Issue #34 | Aug 01, 2015

Have You Eaten?

MY FAMILY LOVES FOOD. When my mom visits me in Los Angeles, she has to get her fill of In-N-Out, pastrami burgers from Tops, and Korean barbecue.
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Cover design by John Eng Cheng
Rich Food and Aged Wine

DID YOU EVER WONDER why one of the things we do at church is take a piece of bread and eat it along with some grape juice? I’m partial to those churches that use real wine, though I suspect that those congregations opt for the cheap and overly sweet Manischewitz, which is a kosher wine that Jews today often use for their Passover celebrations.

Meal by Meal
by Joyce Chang with Sung and Wai Tse

SUNG AND WAI always share their food, even without utensils. In a restaurant, they get more variety this way. Even with Costco pizza, you can find them alternating bites.

Trading Disorder For Order
Leaving Calorie Counting Behind to Experience the Joy of Food
by Joyce Lee

ONE APPLE equals 72 calories. That fact, along with my growling stomach and uncomfortably bony body, was enough to cause insomnia. It’s been almost an hour since I crawled into my college dorm bed for the night. My heart is racing; I cannot stop thinking about what I ate.

Eat More, Eat Less
Food, Beauty, and Double Standards
by John Riley with Kate Suriyatip

Don’t let that 4’11” frame fool you — Kate Suriyatip, a self-proclaimed Thai-Texan who moved at age nine from Thailand to Texas and now lives in Southern California, can more than hold her own when it comes to food. And yes, she also happens to be my girlfriend.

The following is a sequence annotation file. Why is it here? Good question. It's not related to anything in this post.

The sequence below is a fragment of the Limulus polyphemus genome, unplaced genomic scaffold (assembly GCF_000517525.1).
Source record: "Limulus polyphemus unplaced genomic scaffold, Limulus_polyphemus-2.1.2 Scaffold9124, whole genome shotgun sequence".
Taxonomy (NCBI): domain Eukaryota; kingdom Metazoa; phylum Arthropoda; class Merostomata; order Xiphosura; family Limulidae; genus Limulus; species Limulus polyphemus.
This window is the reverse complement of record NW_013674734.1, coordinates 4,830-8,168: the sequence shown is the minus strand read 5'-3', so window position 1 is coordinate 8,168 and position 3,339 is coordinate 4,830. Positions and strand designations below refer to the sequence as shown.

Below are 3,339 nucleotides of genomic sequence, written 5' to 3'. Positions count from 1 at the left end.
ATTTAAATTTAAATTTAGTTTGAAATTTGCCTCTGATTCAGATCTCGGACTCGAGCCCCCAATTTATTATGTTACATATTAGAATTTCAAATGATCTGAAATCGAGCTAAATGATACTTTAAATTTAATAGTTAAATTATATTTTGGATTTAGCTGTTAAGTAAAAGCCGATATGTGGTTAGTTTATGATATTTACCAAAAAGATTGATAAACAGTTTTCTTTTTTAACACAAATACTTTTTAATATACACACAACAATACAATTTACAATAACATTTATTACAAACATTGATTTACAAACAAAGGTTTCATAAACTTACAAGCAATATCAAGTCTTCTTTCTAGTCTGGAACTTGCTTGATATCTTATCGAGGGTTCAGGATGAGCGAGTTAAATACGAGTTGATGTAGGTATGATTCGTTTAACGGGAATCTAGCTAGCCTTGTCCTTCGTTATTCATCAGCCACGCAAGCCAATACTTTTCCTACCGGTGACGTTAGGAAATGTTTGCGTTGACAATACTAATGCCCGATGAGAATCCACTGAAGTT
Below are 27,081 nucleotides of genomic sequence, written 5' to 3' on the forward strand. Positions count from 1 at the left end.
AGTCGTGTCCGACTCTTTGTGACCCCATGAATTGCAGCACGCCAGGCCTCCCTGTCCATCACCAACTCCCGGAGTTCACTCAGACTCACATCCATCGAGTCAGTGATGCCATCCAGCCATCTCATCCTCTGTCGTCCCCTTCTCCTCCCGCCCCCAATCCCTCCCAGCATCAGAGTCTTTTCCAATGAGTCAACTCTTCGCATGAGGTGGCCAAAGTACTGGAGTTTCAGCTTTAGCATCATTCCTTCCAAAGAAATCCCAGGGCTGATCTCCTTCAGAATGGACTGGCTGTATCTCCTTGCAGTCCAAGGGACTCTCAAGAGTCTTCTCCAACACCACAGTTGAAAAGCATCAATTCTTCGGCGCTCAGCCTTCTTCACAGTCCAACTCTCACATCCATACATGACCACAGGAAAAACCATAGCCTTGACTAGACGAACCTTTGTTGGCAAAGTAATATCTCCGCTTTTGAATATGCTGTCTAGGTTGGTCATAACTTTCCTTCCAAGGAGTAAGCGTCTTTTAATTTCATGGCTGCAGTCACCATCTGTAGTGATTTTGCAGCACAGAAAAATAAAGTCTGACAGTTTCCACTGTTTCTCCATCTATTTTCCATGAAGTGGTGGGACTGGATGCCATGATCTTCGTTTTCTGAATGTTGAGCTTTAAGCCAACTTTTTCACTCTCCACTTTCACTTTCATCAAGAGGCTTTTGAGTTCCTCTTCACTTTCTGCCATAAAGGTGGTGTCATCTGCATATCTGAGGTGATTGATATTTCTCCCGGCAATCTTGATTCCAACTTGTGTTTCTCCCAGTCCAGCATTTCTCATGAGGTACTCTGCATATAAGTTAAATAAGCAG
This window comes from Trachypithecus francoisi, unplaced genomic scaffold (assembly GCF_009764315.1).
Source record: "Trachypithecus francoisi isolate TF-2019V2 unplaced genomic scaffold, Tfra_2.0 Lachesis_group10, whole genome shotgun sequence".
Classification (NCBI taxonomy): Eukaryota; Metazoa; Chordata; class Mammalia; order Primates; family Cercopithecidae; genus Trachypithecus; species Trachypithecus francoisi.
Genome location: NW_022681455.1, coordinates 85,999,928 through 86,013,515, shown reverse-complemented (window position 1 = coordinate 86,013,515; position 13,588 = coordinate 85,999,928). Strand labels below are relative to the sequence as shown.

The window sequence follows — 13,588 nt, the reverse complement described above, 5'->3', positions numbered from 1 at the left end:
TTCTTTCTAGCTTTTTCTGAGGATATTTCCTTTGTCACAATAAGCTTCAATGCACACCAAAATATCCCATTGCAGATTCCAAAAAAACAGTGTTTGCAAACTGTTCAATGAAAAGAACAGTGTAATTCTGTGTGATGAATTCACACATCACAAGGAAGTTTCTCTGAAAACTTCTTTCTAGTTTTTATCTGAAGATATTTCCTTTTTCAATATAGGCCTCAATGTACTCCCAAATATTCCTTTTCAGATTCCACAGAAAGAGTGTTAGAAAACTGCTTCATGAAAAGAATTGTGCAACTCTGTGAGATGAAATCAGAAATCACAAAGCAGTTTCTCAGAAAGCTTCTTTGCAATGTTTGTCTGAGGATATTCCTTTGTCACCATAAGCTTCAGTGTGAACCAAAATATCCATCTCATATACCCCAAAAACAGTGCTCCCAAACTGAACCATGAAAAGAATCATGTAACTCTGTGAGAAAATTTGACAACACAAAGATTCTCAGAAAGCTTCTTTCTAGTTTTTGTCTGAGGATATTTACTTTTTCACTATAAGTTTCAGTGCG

Hidden Spiritual Gifts
by Crystal Wong

SPIRITUAL GIFTS were not for people like me. I had always defined gifts in terms of one’s abilities and talents. But I was not good at things like encouragement, faith, or service. It seemed that only the most faithful Christians or those specially called by God were granted such qualities. Since neither situation applied to me, I believed spiritual gifts were out of my reach.

Eating Simply
by David Pat

YOU CAN'T FIND GAO YAO on a map of China. But in this small town, there’s an orphanage that takes care of girls who are already in their late teens — girls with disabilities because the caretakers wanted to focus on those that were more at risk.

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